Critics of Mallarme include Jean-Pierre Lecercle and Roger Dragonetti, who wrote about La Derniere mode over 100 years after it debuted. Author Roger Dragonetti (1992) Claims that La Derniere mode didn’t even exist at all except as a “…piece of private publication for the eyes of a group of friends, who were bound by a vow of secrecy about it. It was not merely, under one aspect, a fantasy about and take-off of a real fashion-journal (which indeed it was; it was wholly a fantasy or ‘phantom’)” (11). There is evidence that the publication was indeed real, but Dragonetti, in his critique, is convinced that Mallarme was creating too much of a parody to have actually been interested in Fashion (12). This suggests that Dragonetti believes that those who were or are truly interested in Fashion take it with the utmost seriousness.
During Mallarme’s time, life in Paris essentially was a fashion show, a display, to see and be seen. Especially at the theater, which Mallarme “rightly devoted a large part of La Derniere mode to” (215). In the mid-1870s, there was a genre of theatre called “Pieces a femme,” which was like an early fashion show, where both the “spectators become spectated; everything is spectacle” (216). La Derniere mode had fantasy-like qualities that made it appear to be out of touch with reality, while it actually served as a brilliantly devised social commentary, mixing all that was in fashion with the politics of the era.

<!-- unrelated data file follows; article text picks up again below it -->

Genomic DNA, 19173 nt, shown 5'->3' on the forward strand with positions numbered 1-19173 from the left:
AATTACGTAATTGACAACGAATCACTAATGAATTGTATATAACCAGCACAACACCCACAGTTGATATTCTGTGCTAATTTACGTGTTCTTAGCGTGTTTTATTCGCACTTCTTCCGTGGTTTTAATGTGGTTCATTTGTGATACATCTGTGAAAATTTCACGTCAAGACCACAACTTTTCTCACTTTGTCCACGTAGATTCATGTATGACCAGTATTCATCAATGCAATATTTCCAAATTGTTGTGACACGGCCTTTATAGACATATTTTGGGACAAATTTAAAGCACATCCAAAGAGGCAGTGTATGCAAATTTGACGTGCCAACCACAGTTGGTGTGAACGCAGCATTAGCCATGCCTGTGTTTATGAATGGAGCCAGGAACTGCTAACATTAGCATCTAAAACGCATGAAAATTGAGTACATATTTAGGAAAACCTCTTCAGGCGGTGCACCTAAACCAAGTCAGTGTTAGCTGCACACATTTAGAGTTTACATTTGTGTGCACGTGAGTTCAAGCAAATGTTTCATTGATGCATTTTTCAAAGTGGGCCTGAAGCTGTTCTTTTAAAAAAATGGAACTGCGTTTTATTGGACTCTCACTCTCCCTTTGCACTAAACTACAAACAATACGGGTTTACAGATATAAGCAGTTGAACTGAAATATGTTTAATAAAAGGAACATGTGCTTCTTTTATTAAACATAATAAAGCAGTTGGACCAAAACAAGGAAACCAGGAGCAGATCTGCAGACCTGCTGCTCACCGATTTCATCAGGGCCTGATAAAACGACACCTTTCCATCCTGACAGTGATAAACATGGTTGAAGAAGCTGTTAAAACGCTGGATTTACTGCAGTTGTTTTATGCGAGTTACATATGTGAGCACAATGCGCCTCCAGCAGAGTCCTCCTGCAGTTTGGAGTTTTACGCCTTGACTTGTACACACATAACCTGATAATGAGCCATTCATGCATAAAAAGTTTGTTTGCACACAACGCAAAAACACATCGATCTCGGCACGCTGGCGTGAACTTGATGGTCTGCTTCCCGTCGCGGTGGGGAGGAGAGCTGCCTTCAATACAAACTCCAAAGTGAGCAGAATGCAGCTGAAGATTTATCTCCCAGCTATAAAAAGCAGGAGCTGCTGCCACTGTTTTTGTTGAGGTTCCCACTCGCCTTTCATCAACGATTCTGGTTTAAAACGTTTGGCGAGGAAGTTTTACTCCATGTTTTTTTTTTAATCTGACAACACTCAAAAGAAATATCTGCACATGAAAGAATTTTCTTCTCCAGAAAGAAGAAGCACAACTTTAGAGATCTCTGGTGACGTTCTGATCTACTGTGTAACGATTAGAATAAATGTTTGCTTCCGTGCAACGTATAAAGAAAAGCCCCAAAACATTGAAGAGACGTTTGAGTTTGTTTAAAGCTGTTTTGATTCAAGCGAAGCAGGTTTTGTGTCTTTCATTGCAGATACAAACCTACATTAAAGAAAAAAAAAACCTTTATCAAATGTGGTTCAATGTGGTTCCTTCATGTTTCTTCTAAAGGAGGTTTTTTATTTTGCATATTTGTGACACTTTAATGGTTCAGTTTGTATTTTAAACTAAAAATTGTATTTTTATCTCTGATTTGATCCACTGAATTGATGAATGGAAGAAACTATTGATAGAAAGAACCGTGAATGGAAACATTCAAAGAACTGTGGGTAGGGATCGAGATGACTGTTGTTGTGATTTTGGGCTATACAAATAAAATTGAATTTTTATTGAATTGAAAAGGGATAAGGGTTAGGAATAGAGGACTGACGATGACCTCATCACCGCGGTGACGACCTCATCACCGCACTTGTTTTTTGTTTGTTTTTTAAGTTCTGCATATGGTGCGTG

One of Cain’s final points is that in La Derniere Mode, Mallarme translates France’s political and economic instability and uncertainty at the end of the Second Empire “into the field of fashion” (219). In fact, the Fashion industry in Paris from the mid-late 1800s, up until post World War II, was a significant contributor to the upswing of the French economy. (214). Disasters of the Franco-Prussian war put a freeze on dressmaking in Paris. This shows how politics affected fashion. During this time, women began to wear men’s clothes out of necessity due to the lack of women’s clothing available, and people were convinced that this was the demise of France. Cain makes a final suggestion that in a country as eager to achieve secularism as France, it is no wonder that fashion had become women’s object of ‘worship.’ (221).
To summarize, Furbank and Cain discuss how revolutionary a publication La Derniere mode was. Mallarme designed, edited, and wrote it under pseudonyms that each had individual, smart opinions about life and fashion in the haute society of 1870s France. He did not reveal that these “writers” were all him, and no one at the time had a clue. All the while that this Bourgeoisie publication was geared toward steering the fashion and life decisions of the upper class, it reflected the revival of France after the Franaco-Prussian war and the idea that Fahsion would be a key player in rebuilding France’s economy.